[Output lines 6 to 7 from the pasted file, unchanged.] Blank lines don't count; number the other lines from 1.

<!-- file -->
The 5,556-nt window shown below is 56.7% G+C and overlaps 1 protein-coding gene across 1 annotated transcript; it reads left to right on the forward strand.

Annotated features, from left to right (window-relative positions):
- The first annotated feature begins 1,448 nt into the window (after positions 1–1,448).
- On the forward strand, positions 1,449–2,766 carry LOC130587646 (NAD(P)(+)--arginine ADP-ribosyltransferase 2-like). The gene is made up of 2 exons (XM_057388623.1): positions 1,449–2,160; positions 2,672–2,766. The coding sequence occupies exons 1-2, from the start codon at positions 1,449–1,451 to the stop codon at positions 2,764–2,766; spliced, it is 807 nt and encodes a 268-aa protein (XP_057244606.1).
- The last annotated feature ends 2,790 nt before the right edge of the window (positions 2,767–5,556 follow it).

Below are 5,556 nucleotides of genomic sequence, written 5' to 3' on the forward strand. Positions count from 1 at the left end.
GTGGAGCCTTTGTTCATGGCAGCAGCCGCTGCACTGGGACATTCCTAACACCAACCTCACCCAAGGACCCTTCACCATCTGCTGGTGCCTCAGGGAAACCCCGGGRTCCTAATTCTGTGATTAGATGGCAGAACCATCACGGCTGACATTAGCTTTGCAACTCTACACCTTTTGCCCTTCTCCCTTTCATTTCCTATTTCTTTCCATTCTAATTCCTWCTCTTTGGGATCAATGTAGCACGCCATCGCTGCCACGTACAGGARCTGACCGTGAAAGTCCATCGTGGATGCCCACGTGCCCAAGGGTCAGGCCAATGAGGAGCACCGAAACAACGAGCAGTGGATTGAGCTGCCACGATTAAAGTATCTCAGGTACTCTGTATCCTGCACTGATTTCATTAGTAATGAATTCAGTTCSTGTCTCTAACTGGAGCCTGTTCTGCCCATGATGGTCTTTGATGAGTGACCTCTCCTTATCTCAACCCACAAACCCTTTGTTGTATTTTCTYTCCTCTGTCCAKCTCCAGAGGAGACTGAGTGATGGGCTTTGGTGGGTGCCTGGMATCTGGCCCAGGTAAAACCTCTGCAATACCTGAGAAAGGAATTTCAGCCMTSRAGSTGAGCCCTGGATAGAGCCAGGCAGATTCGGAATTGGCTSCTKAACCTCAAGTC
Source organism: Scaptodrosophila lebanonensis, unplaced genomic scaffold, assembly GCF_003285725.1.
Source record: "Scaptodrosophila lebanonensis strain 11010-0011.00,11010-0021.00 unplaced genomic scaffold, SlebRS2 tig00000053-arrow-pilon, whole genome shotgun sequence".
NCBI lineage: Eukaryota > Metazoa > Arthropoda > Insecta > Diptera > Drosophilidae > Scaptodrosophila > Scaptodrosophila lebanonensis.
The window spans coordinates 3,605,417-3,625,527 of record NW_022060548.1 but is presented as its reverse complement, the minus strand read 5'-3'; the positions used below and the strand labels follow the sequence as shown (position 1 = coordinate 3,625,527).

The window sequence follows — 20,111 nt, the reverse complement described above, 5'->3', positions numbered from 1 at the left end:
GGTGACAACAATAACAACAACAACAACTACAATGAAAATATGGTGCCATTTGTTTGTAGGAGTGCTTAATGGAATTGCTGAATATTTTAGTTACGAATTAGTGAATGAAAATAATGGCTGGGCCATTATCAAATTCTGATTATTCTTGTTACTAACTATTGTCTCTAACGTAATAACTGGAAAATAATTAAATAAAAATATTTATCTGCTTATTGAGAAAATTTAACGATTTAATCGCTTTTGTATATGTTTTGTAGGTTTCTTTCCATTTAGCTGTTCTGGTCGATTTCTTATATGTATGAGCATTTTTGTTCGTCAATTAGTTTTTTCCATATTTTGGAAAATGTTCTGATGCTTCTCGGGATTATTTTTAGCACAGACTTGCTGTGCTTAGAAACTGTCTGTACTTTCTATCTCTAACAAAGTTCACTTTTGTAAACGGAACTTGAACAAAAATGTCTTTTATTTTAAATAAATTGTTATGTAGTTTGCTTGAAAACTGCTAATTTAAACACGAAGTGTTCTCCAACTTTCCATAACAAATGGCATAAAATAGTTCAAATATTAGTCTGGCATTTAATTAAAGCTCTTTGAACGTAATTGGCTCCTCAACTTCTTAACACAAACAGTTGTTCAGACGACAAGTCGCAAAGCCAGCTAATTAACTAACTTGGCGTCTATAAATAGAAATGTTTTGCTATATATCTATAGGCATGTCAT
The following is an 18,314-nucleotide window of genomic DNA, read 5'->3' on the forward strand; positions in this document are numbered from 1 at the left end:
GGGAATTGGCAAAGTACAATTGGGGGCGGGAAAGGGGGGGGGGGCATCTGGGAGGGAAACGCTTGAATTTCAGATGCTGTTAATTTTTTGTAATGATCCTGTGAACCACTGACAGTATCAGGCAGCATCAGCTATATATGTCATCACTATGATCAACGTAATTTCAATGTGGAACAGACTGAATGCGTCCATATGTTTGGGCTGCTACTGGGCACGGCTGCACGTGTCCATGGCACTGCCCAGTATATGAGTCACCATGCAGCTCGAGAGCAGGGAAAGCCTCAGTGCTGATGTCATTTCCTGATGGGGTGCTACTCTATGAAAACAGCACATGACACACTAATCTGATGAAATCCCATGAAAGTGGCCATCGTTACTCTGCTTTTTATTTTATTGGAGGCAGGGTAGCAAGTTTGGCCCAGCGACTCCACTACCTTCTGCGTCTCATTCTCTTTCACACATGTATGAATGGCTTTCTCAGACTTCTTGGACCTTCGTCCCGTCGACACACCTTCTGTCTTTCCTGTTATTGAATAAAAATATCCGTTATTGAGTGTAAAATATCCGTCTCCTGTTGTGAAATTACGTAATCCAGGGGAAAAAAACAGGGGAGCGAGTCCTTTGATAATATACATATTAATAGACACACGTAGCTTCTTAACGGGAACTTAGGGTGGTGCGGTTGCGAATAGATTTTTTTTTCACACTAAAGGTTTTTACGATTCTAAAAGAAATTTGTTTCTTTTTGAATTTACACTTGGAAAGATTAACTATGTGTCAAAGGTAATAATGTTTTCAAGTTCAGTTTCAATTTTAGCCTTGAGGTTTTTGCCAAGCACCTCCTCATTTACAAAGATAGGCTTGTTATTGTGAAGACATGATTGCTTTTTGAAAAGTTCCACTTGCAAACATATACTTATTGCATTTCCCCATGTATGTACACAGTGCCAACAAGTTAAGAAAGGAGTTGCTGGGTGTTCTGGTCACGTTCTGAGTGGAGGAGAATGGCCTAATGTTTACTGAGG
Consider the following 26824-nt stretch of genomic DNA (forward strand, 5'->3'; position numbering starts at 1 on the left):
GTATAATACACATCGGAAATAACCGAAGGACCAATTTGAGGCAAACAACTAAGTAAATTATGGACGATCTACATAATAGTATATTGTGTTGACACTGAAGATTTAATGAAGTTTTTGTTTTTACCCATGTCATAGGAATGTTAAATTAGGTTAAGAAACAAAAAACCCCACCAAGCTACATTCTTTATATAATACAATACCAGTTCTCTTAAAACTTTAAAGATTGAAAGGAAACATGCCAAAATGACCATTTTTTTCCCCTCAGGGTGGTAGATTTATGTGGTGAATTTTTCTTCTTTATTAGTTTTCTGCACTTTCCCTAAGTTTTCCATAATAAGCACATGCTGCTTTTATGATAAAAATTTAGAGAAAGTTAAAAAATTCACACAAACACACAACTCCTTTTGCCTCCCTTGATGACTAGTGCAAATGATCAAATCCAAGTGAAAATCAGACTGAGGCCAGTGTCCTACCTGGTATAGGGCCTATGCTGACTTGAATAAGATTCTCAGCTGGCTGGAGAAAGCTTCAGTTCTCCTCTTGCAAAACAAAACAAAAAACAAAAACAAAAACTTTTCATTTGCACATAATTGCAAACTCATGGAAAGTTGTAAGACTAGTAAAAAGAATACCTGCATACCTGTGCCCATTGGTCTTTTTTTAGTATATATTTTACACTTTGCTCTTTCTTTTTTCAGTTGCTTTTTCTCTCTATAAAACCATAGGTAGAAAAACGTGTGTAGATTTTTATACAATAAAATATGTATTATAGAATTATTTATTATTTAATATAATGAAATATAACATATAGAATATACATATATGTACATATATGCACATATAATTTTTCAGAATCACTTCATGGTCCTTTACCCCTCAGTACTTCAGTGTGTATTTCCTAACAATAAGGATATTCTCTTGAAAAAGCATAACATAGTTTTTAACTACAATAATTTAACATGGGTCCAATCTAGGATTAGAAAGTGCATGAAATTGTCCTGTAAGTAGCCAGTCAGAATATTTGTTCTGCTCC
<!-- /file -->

Below are 5,556 nucleotides of genomic sequence, written 5' to 3' on the forward strand. Positions count from 1 at the left end.
GTGGAGCCTTTGTTCATGGCAGCAGCCGCTGCACTGGGACATTCCTAACACCAACCTCACCCAAGGACCCTTCACCATCTGCTGGTGCCTCAGGGAAACCCCGGGRTCCTAATTCTGTGATTAGATGGCAGAACCATCACGGCTGACATTAGCTTTGCAACTCTACACCTTTTGCCCTTCTCCCTTTCATTTCCTATTTCTTTCCATTCTAATTCCTWCTCTTTGGGATCAATGTAGCACGCCATCGCTGCCACGTACAGGARCTGACCGTGAAAGTCCATCGTGGATGCCCACGTGCCCAAGGGTCAGGCCAATGAGGAGCACCGAAACAACGAGCAGTGGATTGAGCTGCCACGATTAAAGTATCTCAGGTACTCTGTATCCTGCACTGATTTCATTAGTAATGAATTCAGTTCSTGTCTCTAACTGGAGCCTGTTCTGCCCATGATGGTCTTTGATGAGTGACCTCTCCTTATCTCAACCCACAAACCCTTTGTTGTATTTTCTYTCCTCTGTCCAKCTCCAGAGGAGACTGAGTGATGGGCTTTGGTGGGTGCCTGGMATCTGGCCCAGGTAAAACCTCTGCAATACCTGAGAAAGGAATTTCAGCCMTSRAGSTGAGCCCTGGATAGAGCCAGGCAGATTCGGAATTGGCTSCTKAACCTCAAGTC